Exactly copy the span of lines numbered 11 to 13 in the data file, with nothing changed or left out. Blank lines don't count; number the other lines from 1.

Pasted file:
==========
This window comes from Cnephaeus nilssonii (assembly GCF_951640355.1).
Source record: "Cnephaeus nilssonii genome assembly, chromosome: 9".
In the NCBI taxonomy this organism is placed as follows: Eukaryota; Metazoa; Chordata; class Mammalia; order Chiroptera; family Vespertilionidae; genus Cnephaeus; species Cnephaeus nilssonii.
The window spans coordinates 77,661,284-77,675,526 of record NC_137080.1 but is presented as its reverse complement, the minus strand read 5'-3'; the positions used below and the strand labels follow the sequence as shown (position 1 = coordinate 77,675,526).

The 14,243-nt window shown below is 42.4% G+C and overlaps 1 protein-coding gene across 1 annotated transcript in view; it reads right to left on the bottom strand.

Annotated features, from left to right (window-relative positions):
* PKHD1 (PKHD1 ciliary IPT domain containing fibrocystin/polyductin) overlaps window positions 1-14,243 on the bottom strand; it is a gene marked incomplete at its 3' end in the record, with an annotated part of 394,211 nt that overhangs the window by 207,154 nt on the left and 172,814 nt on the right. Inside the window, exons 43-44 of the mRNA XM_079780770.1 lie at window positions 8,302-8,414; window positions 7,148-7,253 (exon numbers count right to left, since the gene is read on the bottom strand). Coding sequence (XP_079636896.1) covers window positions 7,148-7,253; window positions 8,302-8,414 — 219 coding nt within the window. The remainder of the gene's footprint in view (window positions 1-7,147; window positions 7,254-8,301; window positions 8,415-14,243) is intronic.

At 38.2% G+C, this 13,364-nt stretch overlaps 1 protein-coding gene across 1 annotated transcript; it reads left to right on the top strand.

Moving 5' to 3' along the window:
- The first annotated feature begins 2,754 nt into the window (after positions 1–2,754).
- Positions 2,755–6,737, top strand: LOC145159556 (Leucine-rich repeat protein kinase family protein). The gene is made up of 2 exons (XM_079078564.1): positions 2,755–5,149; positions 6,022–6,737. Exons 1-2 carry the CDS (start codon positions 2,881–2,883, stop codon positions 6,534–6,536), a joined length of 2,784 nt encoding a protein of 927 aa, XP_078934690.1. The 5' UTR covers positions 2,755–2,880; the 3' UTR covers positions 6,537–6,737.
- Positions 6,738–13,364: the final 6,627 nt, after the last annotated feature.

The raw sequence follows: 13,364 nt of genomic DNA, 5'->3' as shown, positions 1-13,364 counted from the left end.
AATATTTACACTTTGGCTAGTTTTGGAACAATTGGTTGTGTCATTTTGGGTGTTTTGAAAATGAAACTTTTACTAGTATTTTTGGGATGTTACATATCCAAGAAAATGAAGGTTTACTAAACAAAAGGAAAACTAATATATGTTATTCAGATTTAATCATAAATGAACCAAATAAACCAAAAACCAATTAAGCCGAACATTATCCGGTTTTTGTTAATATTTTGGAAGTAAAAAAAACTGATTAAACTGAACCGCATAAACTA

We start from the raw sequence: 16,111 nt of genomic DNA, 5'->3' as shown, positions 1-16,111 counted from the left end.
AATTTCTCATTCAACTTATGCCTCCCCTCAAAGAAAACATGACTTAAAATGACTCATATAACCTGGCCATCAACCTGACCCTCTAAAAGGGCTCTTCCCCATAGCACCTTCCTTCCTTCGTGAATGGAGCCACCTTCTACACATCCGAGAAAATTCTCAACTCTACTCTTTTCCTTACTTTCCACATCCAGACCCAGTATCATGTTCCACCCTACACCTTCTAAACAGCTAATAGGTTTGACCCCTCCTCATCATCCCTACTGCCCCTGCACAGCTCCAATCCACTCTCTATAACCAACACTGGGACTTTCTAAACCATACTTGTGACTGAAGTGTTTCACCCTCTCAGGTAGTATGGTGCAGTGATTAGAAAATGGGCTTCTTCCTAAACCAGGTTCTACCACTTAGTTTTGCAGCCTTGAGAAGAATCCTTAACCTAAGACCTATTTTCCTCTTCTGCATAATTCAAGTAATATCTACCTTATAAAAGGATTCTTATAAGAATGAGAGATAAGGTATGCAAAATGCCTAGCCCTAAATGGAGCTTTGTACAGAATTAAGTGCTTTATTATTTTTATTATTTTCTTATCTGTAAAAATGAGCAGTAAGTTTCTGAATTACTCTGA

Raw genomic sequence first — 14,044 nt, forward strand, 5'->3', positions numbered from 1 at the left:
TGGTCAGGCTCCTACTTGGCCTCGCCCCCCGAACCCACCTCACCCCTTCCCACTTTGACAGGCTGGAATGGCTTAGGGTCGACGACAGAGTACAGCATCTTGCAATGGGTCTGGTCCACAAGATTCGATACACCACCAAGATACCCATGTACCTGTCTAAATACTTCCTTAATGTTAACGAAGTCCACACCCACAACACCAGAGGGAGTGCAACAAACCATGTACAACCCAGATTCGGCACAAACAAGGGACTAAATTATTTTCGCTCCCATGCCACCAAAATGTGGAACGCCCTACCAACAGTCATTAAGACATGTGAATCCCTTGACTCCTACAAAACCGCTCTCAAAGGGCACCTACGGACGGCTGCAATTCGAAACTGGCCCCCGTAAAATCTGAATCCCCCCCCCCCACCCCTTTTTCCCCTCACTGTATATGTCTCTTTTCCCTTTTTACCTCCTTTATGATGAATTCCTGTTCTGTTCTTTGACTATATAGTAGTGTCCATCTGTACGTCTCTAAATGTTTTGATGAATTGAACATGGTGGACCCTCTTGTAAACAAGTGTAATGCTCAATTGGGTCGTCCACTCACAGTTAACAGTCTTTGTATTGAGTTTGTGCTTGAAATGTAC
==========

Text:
- Positions 2,755–6,737, top strand: LOC145159556 (Leucine-rich repeat protein kinase family protein). The gene is made up of 2 exons (XM_079078564.1): positions 2,755–5,149; positions 6,022–6,737. Exons 1-2 carry the CDS (start codon positions 2,881–2,883, stop codon positions 6,534–6,536), a joined length of 2,784 nt encoding a protein of 927 aa, XP_078934690.1. The 5' UTR covers positions 2,755–2,880; the 3' UTR covers positions 6,537–6,737.
- Positions 6,738–13,364: the final 6,627 nt, after the last annotated feature.

The raw sequence follows: 13,364 nt of genomic DNA, 5'->3' as shown, positions 1-13,364 counted from the left end.